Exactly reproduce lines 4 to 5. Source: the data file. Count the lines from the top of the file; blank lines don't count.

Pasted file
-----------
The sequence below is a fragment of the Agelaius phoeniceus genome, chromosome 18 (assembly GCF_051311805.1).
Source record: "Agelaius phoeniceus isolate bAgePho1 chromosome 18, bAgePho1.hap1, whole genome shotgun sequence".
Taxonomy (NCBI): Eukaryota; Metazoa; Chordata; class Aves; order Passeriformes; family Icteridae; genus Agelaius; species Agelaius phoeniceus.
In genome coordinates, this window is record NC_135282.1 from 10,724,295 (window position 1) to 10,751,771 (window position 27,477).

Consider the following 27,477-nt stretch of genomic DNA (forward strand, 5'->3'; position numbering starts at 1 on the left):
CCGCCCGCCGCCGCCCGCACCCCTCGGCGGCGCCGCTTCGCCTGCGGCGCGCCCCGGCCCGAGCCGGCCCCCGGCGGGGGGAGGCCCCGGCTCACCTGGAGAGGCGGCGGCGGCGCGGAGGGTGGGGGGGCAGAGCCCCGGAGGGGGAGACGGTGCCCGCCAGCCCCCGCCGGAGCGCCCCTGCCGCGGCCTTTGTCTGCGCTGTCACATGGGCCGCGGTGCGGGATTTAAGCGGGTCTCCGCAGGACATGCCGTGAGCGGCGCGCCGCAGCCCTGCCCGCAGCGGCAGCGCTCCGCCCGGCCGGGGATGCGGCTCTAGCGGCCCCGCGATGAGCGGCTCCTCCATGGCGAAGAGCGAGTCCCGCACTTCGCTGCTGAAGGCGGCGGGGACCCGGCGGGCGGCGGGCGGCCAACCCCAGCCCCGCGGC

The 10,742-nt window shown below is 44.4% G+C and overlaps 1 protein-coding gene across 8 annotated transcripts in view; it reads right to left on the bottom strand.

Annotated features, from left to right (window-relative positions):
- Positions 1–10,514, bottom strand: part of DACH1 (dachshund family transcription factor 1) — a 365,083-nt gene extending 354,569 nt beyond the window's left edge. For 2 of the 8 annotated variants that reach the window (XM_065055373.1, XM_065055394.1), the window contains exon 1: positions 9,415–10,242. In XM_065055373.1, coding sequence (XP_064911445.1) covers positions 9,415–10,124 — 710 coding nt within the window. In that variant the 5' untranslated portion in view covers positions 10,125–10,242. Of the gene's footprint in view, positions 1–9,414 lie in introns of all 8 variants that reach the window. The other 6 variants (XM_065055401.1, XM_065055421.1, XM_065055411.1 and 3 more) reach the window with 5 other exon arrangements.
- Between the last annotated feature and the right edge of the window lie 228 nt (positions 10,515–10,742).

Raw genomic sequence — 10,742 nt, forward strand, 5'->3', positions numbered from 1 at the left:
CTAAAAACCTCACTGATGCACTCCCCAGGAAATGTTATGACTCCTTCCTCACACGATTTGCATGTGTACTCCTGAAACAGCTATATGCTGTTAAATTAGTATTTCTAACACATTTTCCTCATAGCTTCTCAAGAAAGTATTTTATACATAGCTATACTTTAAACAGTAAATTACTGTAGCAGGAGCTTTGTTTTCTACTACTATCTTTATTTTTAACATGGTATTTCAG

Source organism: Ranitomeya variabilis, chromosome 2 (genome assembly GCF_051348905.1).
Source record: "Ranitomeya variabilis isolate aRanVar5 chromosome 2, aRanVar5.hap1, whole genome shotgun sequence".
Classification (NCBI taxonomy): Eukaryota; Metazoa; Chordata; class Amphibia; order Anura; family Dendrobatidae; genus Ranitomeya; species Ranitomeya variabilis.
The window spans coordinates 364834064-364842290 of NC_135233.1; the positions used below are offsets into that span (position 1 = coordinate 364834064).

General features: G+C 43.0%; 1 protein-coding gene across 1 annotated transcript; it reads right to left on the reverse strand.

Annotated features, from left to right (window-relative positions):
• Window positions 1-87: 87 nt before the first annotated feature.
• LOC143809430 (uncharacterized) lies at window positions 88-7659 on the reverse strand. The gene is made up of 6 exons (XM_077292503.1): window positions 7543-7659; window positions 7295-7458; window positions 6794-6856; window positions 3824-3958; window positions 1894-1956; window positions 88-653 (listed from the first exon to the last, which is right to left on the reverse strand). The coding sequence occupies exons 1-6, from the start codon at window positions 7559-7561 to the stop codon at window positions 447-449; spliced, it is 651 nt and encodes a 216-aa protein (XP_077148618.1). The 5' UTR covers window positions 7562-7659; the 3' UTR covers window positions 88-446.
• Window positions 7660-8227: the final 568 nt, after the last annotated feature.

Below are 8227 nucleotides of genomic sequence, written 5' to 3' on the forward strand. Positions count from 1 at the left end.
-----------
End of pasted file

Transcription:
In genome coordinates, this window is record NC_135282.1 from 10,724,295 (window position 1) to 10,751,771 (window position 27,477).

Consider the following 27,477-nt stretch of genomic DNA (forward strand, 5'->3'; position numbering starts at 1 on the left):